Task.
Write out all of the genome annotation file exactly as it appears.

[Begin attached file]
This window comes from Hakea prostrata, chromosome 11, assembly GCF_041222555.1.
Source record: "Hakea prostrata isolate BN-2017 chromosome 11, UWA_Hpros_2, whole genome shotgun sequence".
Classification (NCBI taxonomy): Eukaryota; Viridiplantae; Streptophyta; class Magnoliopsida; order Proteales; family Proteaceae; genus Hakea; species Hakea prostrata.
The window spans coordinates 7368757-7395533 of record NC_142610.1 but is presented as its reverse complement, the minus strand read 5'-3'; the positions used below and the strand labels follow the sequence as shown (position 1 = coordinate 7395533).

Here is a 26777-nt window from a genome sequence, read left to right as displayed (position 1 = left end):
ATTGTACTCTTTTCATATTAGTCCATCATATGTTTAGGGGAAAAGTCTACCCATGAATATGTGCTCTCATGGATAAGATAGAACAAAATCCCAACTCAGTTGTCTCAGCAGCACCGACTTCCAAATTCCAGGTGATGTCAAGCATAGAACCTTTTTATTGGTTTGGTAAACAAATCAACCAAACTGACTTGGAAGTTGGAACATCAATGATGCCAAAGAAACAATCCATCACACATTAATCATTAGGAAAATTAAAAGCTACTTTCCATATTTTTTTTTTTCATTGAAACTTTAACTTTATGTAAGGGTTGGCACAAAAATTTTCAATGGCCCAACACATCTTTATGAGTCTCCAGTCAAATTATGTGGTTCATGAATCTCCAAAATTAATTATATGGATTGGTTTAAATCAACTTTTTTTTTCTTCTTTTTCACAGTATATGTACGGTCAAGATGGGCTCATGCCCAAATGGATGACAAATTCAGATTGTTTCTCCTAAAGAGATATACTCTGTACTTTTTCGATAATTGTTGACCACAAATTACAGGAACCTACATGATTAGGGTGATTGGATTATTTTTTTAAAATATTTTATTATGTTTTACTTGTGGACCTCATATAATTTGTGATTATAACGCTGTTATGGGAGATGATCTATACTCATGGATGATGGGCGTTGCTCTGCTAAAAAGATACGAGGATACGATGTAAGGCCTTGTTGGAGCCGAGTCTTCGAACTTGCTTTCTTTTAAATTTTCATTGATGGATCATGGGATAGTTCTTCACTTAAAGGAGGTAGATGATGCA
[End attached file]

This window comes from Hakea prostrata, chromosome 11, assembly GCF_041222555.1.
Source record: "Hakea prostrata isolate BN-2017 chromosome 11, UWA_Hpros_2, whole genome shotgun sequence".
Classification (NCBI taxonomy): Eukaryota; Viridiplantae; Streptophyta; class Magnoliopsida; order Proteales; family Proteaceae; genus Hakea; species Hakea prostrata.
The window spans coordinates 7368757-7395533 of record NC_142610.1 but is presented as its reverse complement, the minus strand read 5'-3'; the positions used below and the strand labels follow the sequence as shown (position 1 = coordinate 7395533).

Here is a 26777-nt window from a genome sequence, read left to right as displayed (position 1 = left end):
ATTGTACTCTTTTCATATTAGTCCATCATATGTTTAGGGGAAAAGTCTACCCATGAATATGTGCTCTCATGGATAAGATAGAACAAAATCCCAACTCAGTTGTCTCAGCAGCACCGACTTCCAAATTCCAGGTGATGTCAAGCATAGAACCTTTTTATTGGTTTGGTAAACAAATCAACCAAACTGACTTGGAAGTTGGAACATCAATGATGCCAAAGAAACAATCCATCACACATTAATCATTAGGAAAATTAAAAGCTACTTTCCATATTTTTTTTTTTCATTGAAACTTTAACTTTATGTAAGGGTTGGCACAAAAATTTTCAATGGCCCAACACATCTTTATGAGTCTCCAGTCAAATTATGTGGTTCATGAATCTCCAAAATTAATTATATGGATTGGTTTAAATCAACTTTTTTTTTCTTCTTTTTCACAGTATATGTACGGTCAAGATGGGCTCATGCCCAAATGGATGACAAATTCAGATTGTTTCTCCTAAAGAGATATACTCTGTACTTTTTCGATAATTGTTGACCACAAATTACAGGAACCTACATGATTAGGGTGATTGGATTATTTTTTTAAAATATTTTATTATGTTTTACTTGTGGACCTCATATAATTTGTGATTATAACGCTGTTATGGGAGATGATCTATACTCATGGATGATGGGCGTTGCTCTGCTAAAAAGATACGAGGATACGATGTAAGGCCTTGTTGGAGCCGAGTCTTCGAACTTGCTTTCTTTTAAATTTTCATTGATGGATCATGGGATAGTTCTTCACTTAAAGGAGGTAGATGATGCA